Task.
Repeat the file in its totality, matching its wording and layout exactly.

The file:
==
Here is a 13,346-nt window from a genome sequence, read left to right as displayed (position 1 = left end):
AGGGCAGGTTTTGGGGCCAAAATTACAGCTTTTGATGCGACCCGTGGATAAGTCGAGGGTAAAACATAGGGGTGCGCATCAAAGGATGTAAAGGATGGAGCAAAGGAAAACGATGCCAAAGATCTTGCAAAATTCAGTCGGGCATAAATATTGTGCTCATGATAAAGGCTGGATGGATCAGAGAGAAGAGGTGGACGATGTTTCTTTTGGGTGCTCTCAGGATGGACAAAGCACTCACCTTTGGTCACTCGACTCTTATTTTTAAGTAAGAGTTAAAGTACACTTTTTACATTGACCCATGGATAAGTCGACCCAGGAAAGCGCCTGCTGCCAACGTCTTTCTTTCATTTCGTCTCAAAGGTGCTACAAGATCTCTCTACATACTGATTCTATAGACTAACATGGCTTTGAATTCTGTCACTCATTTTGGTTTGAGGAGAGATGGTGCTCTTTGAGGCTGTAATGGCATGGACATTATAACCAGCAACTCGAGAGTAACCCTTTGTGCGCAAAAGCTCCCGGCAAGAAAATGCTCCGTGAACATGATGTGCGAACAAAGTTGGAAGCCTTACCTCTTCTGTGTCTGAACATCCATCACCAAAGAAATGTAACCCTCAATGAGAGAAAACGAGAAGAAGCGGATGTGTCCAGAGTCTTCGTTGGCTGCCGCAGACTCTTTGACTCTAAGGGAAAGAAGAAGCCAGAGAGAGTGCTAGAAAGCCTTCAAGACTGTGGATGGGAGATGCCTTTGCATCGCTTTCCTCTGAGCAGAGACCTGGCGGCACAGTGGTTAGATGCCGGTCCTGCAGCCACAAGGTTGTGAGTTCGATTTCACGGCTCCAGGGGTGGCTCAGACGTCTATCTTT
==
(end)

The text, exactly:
Here is a 13,346-nt window from a genome sequence, read left to right as displayed (position 1 = left end):
AGGGCAGGTTTTGGGGCCAAAATTACAGCTTTTGATGCGACCCGTGGATAAGTCGAGGGTAAAACATAGGGGTGCGCATCAAAGGATGTAAAGGATGGAGCAAAGGAAAACGATGCCAAAGATCTTGCAAAATTCAGTCGGGCATAAATATTGTGCTCATGATAAAGGCTGGATGGATCAGAGAGAAGAGGTGGACGATGTTTCTTTTGGGTGCTCTCAGGATGGACAAAGCACTCACCTTTGGTCACTCGACTCTTATTTTTAAGTAAGAGTTAAAGTACACTTTTTACATTGACCCATGGATAAGTCGACCCAGGAAAGCGCCTGCTGCCAACGTCTTTCTTTCATTTCGTCTCAAAGGTGCTACAAGATCTCTCTACATACTGATTCTATAGACTAACATGGCTTTGAATTCTGTCACTCATTTTGGTTTGAGGAGAGATGGTGCTCTTTGAGGCTGTAATGGCATGGACATTATAACCAGCAACTCGAGAGTAACCCTTTGTGCGCAAAAGCTCCCGGCAAGAAAATGCTCCGTGAACATGATGTGCGAACAAAGTTGGAAGCCTTACCTCTTCTGTGTCTGAACATCCATCACCAAAGAAATGTAACCCTCAATGAGAGAAAACGAGAAGAAGCGGATGTGTCCAGAGTCTTCGTTGGCTGCCGCAGACTCTTTGACTCTAAGGGAAAGAAGAAGCCAGAGAGAGTGCTAGAAAGCCTTCAAGACTGTGGATGGGAGATGCCTTTGCATCGCTTTCCTCTGAGCAGAGACCTGGCGGCACAGTGGTTAGATGCCGGTCCTGCAGCCACAAGGTTGTGAGTTCGATTTCACGGCTCCAGGGGTGGCTCAGACGTCTATCTTT